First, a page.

Nigeria says $6.8bn stolen from treasury in 7 years Information minister says at least $6.8 billion were siphoned from Nigerian treasury by government officials between 2006 and 2013

Nigeria

Nigeria

LAGOS, Nigeria (AA) – At least $6.8 billion have been siphoned from the Nigerian treasury by government officials between 2006 and 2013, according to the country’s information minister Lai Mohammed.

Mohammed said the amount had been stolen by only 55 officials – ranging from former governors, ministers to civil servants – who he said are now standing in corruption trials instituted by the Muhammadu Buhari administration.

“The situation is dire and the time to act is now. For example, between the period 2006 and 2013, just 55 people allegedly stole a total of N1.34 trillion [Naira] in Nigeria. That’s more than a quarter of last year’s national budget,” Mohammed told a news briefing in the capital Abuja late Monday.

He added the volume of stealing meant that efforts must be made to reverse the trend to save the economy from collapse.

“Out of the stolen funds, 15 former governors allegedly stole N 146.84 billion; four former ministers allegedly stole N7 billion; 12 former public servants, both at federal and state levels, allegedly stole over N14 billion; eight people in the banking industry allegedly stole N524 billion; while 11 businessmen allegedly stole N653 billion,” he added.

Mohammed called on the judiciary to speed up trials of the suspects. He dismissed claims of political witch-hunt by the suspects as a clandestine bid to escape punishment for actions he insisted have been most responsible for the precarious situation of the Nigerian economy and the high poverty rate.

He urged the citizens to line up behind the administration’s anti-corruption measures to halt the slide.

“What do these figures translate to in the actual sense? In other words, what is the cost of these stolen funds for Nigerians?” he asked.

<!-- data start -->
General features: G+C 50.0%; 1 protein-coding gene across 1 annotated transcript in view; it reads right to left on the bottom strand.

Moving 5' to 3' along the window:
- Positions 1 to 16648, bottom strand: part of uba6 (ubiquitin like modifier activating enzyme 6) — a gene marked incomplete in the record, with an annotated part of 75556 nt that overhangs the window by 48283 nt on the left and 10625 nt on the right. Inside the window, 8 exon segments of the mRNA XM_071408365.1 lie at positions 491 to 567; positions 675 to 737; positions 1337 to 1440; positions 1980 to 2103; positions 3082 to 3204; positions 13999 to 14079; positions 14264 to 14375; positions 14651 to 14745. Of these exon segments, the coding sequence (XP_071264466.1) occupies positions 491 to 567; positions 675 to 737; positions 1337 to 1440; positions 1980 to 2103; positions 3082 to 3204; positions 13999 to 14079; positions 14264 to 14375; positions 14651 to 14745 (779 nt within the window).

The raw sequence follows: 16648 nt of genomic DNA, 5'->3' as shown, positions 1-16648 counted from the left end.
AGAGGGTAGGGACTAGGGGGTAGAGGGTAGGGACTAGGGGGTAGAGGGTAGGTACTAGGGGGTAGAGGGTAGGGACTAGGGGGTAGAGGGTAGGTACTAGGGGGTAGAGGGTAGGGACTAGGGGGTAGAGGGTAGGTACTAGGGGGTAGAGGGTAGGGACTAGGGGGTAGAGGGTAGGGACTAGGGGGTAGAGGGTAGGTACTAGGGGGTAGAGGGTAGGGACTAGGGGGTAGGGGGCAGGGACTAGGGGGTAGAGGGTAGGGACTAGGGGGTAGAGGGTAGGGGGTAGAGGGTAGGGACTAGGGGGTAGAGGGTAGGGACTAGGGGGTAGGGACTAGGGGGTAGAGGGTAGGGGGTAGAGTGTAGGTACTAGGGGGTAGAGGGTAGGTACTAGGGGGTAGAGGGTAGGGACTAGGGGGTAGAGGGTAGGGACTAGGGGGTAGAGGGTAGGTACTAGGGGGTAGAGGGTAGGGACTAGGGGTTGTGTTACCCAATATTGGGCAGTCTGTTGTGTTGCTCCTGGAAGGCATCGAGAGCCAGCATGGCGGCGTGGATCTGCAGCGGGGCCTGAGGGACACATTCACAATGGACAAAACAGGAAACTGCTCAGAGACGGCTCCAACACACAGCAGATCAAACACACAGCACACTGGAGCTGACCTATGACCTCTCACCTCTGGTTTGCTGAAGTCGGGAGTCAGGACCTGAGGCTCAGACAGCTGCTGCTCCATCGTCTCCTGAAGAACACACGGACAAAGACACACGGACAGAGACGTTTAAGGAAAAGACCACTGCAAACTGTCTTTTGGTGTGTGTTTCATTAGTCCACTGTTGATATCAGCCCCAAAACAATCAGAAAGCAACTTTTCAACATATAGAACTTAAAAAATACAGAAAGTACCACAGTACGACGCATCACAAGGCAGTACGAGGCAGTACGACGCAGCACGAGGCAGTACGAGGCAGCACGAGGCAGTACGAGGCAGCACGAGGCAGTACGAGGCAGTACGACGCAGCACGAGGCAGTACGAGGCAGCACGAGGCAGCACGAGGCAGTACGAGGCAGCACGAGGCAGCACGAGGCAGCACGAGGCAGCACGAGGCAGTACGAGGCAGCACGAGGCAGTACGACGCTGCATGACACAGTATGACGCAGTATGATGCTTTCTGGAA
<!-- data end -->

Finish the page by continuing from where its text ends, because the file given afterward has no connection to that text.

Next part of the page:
“Using World Bank Rates and Costs, one third of the stolen funds could have provided 635.18 kilometers of roads; built 36 ultra-modern hospitals – that is one ultra-modern hospital per state – built 183 schools; educated 3,974 children from primary to tertiary level.”

Transparency International’s most recent corruption perceptions index (2014) rated Nigeria as the 136th most corrupt nation out of the 175 countries considered, with Abuja scoring only 27 out of 100 marks.

Officials at the Nigerian office of the global anticorruption agency have not responded to Anadolu Agency’s request for comment.

While many Nigerians have demanded that the fight should continue, the opposition People’s Democratic Party (PDP) has said the measures are targeted at its officials in order to decimate its ranks. Some lawyers have cautioned Buhari against violating the rule of law or the rights of the suspects such as detaining them without trial.

A number of former senior government officials and PDP operatives have been questioned for corruption while dozens are currently answering to charges of graft before different courts – mostly revolving around the $2.1 billion arms funds the Buhari administration alleged had been diverted to fund political campaign.

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